In this report, we demonstrated the expression patterns of ERRs in various human prostatic epithelial cell lines, CWR22 xenografts and prostatic tissues. Among the three ERR isoforms, ERRa transcripts were expressed in all tested cell lines, CWR22 xenografts and human prostatic tissues, whereas ERRP and ERRy showed variable expression patterns. Immunohistochemistry of demonstrated that immunoreacted proteins were mainly localized to the glandular epithelia of normal prostate. The wide expression of in prostatic cell lines and xenografts suggests that expression could be important to the prostatic cells. An examination of its relative expression levels as shown by RT-PCR in different cell lines shows that ERRa is expressed at higher levels in the four normal immortalized cell lines and an immortalized primary prostatic carcinoma cell line, CA-HPV-10, and at lower levels in four cancer cell lines, which are established from prostatic carcinoma metastasized to secondary sites. Its expression level was low in two androgen-independent lines, DU 145 and PC-3. Furthermore, RT-PCR of ERRa showed a similar expression pattern in prostatic tissues that ERRa was expressed at higher levels in hyperplastic tissues than in neoplastic tissues, suggesting that ERRa could be down-regulated in the progression of prostate cancer. It is also noted that transcripts were expressed at high levels in two androgen-independent and bone metastatic prostatic cancer cells, MDA PCa 2b and C4-2B. MDA PCa 2b was established from an androgen-independent bone metastatic prostate cancer patient, whereas C4-2B was derived from LNCaP cells in metastatic lesions in lumbar spine of castrated nude mice, both of which express androgen receptor. However, its expression was low in another bone metastatic and androgen-independent line, PC-3, of which androgen receptor is expressed at low level.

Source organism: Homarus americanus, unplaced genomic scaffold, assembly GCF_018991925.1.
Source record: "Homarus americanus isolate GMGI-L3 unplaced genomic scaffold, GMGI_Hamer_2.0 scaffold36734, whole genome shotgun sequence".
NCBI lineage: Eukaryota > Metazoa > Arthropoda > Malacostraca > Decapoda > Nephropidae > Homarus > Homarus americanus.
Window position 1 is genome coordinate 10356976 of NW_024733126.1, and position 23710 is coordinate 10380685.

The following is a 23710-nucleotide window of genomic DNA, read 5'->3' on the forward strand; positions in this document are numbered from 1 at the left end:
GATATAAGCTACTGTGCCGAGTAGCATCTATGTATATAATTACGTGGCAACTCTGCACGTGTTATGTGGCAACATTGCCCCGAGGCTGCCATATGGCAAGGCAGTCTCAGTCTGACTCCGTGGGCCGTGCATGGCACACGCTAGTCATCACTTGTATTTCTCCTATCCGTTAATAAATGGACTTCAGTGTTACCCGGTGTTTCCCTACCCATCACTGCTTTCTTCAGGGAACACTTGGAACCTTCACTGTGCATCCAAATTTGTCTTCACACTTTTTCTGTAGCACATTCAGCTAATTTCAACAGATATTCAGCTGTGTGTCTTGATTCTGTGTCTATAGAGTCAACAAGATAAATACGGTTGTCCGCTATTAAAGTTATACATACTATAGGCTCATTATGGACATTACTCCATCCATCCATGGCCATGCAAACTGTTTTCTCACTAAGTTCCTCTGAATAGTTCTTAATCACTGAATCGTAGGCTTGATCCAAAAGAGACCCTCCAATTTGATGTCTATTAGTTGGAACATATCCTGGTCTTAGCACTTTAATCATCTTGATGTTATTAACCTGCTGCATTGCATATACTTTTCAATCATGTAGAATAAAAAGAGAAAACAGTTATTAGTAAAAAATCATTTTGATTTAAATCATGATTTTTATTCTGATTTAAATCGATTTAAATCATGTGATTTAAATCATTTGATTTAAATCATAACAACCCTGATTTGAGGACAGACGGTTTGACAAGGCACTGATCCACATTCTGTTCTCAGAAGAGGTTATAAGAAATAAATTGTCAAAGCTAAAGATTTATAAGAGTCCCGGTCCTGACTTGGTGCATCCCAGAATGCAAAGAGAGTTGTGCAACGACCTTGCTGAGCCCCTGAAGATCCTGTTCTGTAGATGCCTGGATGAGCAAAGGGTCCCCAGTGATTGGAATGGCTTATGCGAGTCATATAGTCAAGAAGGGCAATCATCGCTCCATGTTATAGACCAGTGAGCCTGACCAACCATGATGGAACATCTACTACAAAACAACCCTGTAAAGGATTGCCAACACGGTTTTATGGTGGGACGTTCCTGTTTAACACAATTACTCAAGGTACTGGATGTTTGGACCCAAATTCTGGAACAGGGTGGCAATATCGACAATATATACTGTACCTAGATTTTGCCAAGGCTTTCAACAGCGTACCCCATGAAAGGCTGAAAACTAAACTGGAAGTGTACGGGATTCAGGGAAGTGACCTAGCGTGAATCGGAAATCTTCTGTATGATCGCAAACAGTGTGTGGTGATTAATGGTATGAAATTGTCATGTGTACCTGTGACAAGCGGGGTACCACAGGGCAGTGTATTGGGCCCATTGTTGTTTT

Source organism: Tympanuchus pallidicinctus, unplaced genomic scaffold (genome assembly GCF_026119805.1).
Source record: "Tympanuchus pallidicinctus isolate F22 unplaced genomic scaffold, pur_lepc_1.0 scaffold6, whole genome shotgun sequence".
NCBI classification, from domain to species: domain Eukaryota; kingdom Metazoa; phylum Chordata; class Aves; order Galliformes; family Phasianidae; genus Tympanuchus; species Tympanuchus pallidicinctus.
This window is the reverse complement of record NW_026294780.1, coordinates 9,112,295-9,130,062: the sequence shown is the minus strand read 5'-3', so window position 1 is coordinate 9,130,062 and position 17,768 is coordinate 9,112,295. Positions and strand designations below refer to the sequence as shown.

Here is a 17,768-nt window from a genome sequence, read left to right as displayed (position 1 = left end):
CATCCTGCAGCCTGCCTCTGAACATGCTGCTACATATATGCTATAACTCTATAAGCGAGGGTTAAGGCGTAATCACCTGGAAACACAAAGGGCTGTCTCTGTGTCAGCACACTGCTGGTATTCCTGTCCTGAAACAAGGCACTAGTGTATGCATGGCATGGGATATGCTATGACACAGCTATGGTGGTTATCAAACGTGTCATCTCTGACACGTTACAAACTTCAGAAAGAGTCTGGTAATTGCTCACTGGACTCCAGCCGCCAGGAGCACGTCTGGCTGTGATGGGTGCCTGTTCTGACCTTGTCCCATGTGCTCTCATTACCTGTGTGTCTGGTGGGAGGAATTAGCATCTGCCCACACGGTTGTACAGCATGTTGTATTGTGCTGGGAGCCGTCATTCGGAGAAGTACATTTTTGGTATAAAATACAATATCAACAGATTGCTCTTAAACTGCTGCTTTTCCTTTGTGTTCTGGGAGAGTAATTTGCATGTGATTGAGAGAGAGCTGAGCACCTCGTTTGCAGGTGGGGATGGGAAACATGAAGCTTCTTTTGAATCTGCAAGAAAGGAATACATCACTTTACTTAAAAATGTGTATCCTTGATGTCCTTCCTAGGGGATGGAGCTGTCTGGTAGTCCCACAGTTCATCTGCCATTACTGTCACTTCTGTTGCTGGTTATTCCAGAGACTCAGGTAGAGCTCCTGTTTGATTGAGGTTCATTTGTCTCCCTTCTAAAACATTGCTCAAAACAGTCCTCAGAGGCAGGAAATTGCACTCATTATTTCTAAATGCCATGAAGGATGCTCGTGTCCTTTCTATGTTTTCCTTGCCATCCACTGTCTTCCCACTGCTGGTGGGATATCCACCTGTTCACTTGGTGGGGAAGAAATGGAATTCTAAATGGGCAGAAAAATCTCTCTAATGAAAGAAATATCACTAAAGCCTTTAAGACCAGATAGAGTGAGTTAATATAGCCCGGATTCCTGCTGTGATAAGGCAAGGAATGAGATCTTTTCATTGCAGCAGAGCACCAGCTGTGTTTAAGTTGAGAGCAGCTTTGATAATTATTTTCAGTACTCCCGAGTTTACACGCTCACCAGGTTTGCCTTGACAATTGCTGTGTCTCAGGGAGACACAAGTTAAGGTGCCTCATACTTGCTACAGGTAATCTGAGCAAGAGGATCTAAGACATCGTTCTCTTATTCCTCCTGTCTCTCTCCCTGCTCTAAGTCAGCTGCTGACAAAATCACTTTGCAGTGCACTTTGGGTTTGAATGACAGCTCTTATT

Compared to and showed weak expression in four normal immortalized cell lines and MDA PCa 2b, and barely detected in LNCaP, PC-3 and CWR22R xenografts, but negative in other lines, suggesting that its expression is down-regulated in tumor progression but transcribed in bone metastastic cells. It is uncertain whether the expression of ERRa and ERRp in two bone metastatic lines, MDA PCa 2 b and PC-3, is related to bone metastasis of prostate cancer.
On the other hand, ERRy is weakly expressed in the four normal immortalized cell lines and undetected in three androgen-independent lines, CWR22Rvl, DU 145 and MDA PCa 2b. High expression level of ERRy was detected in two CWR22 xenografts, C4-2B and PC-3. Its variable expression in different prostatic cancer cell lines reflects the clonal and genetic heterogeneity of the tumors.
Since ERRs are closely related to ERs, we also examined and compared their mRNA expression patterns in prostatic cells. We observed that ERP was positively expressed in all tested cell lines and xenografts, and exhibited a similar expression pattern as that of ERRa. Similarly, ERa showed a similar expression pattern as that of ERRy in the tested cell lines. The results suggest that members of both nuclear receptors, which are different in their ligand dependence, are co-expressed in the prostatic cells and they could crosstalk between one another or share similar regulatory pathways through competition for DNA binding sites and coregulatory proteins. However, the regulatory roles ofERRs in prostatic cells are still unclear and require further studies.
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